Print Friendly, PDF & Email

As the COVID-19 pandemic deepens, and state and local public health departments and officials have come under attack by those who refuse to accept scientific evidence, struggling with slashed budgets, surging demand, and threats to their workers’ safety, another trend has emerged.  Public Health programs in the U.S. have begun to see a surge in enrollment across the country.

The pandemic realities don’t appear to be deterring this new crop of students who are entering Public Health Masters Programs at a rate 70 percent higher than prior to the coronavirus; determined to make a difference.

Health Dept. employees at the Touber Building COVID-19 testing site in Salida. Courtesy photo.

This new generation is entering the field, determined to help fight the virus and other public health challenges; entering the field of public health in droves, filing the common application in some 100 schools across the country to enter public health programs.

According to the Association of Schools and Programs of Public Health, as reported by WTKR television in Virginia, there was a 20 percent increase in applications to master’s in public health programs in that state for the current academic year, growing to nearly 40,000.

Some programs are seeing even bigger jumps. According to Brown University,  applications to Brown University’s very small master’s in public health program rose 75 percent. Demand there was so high as the pandemic hit full force in the spring that Brown extended its application deadline by over a month. Seventy students ultimately matriculated this fall, up from 41 last year.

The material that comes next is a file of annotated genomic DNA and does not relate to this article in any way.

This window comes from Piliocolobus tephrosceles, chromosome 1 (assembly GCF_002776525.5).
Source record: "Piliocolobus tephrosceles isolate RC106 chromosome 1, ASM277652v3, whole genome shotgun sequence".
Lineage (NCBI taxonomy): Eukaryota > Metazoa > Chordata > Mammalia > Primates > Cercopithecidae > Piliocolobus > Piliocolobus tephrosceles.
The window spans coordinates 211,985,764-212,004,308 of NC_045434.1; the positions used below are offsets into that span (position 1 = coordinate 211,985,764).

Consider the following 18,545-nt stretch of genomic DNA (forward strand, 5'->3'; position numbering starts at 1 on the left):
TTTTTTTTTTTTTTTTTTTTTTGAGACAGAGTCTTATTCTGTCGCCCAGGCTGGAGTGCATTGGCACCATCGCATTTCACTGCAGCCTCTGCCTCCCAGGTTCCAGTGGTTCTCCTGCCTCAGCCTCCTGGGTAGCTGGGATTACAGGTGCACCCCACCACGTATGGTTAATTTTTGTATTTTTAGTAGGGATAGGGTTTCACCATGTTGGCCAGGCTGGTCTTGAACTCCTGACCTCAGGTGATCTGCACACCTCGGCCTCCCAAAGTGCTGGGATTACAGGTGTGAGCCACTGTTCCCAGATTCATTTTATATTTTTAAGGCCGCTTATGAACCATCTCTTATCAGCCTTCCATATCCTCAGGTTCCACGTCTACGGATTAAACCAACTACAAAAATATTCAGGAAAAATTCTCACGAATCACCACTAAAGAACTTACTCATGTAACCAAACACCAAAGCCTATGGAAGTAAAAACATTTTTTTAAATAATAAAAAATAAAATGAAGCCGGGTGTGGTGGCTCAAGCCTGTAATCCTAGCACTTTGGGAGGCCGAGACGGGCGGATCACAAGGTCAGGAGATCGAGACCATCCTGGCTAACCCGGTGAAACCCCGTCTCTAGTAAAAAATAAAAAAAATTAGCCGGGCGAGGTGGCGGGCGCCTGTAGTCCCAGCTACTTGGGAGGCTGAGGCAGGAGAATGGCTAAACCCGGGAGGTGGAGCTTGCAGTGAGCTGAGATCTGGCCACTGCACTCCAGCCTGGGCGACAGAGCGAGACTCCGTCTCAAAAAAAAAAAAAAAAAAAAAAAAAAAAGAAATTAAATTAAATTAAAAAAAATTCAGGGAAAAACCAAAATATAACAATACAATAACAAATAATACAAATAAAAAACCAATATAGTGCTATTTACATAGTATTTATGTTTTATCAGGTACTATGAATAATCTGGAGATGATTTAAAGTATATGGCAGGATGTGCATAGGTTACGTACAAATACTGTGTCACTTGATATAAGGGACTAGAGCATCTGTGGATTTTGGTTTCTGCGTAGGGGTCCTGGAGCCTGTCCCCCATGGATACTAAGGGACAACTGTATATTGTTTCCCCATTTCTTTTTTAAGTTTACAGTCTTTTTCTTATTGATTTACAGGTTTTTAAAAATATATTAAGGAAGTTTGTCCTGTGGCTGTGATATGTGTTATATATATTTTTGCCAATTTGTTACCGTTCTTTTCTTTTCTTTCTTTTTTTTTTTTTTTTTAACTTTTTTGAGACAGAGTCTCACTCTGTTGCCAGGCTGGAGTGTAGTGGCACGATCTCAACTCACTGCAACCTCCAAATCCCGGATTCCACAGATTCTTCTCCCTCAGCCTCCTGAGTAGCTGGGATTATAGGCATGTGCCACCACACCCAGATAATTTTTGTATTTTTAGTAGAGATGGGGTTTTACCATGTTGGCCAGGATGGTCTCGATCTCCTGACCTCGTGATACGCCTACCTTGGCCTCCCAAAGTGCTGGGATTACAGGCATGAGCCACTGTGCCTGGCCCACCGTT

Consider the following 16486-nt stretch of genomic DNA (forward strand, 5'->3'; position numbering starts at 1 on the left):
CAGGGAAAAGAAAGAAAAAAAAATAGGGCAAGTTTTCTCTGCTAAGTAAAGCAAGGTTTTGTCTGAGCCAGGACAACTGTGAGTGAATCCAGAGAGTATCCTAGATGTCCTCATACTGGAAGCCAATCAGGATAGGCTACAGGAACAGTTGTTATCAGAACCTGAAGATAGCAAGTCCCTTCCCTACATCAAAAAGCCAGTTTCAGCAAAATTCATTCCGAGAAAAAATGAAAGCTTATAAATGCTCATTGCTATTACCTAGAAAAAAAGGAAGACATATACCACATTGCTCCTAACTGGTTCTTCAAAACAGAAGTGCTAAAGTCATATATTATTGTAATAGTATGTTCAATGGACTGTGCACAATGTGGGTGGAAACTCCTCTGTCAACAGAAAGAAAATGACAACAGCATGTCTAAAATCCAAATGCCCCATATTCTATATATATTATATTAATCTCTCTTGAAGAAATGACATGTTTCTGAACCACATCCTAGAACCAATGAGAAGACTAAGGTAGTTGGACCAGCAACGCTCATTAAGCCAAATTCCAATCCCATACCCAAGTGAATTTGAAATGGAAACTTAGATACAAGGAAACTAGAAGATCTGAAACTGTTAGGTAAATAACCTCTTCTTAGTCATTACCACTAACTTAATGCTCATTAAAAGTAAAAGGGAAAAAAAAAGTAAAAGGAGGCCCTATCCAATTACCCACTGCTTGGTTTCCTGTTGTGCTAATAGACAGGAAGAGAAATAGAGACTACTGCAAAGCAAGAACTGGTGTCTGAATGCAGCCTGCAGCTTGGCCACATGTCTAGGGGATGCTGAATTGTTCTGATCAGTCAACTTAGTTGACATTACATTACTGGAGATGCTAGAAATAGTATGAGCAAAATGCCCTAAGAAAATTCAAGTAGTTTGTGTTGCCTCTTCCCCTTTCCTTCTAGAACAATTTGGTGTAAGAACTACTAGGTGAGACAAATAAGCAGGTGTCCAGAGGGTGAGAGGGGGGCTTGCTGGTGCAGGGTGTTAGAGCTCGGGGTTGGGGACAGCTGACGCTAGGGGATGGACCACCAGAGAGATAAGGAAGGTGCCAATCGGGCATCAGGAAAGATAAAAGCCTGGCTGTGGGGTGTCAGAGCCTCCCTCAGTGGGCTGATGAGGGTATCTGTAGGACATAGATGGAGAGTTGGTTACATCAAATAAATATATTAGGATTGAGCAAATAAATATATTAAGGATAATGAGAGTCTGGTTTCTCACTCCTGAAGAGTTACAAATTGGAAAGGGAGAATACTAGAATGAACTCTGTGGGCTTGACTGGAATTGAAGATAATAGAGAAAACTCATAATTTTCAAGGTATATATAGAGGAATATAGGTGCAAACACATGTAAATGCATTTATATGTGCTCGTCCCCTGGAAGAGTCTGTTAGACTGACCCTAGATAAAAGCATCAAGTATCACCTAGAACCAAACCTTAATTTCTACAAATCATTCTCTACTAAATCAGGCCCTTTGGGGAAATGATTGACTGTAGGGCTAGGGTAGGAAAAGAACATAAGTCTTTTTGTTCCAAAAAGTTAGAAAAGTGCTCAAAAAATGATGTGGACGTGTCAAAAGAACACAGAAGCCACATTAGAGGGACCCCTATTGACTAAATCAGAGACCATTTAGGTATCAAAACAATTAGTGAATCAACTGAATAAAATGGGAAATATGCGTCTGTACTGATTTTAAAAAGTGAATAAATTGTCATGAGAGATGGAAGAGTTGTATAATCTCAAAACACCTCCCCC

Such dedication to a mission to help people is commendable, especially given the reaction of a segment of the population that is determined to believe that COVID-19 is a hoax and that their individual rights trump others right to live, in the face of a virus that has already taken more than 247,000 American lives.

One applicant, Sarah Keeley, expressed the calling she felt this way: “This is something that’s going to be necessary. This is something I can do. This is something I’m interested in.” In August of this year, she enrolled at the University of Illinois at Urbana-Champaign to become an epidemiologist.

Public Health Under attack

Public health is not a field you would think would be vilified. After all, these are the people who do school immunization programs, conduct parenting classes, arrange senior living seminars, protect water safety, investigate food contamination, conduct hearing and visual programs, and give you vaccinations for exotic diseases so you can travel to Timbuktu.  They write grants such as the Housing + Health grant recently received by Chaffee County to help educate people on the importance of safe housing to family security. They run youth programs and partner with as many community entities as they can to fulfill their public health mission.

But this year as the pandemic has continued to impact nearly all facets of daily life, things changed. In county after county, and state after state, public health directors have been called names, vilified, their cars were broken into, their offices and homes vandalized, their lives threatened; all because their job is to keep the population safe.

The attacks on the reputation of public health professionals aren’t just coming from virulent anti-truthers; delusional COVID-truthers who don’t believe that the virus is real and have taken to trying to gain entry to hospital Intensive Care Units to “prove” that they are empty and that COVID-19 is a hoax.  The disrespect is coming from some elected leaders at local levels.

Only two weeks ago, Chaffee County Director of Public Health Andrea Carlstrom, mentioned that two more Colorado county public health directors had resigned, and they weren’t the first to do so. Carlstrom herself has faced social media harassment from some Chaffee Patriot Facebook group members.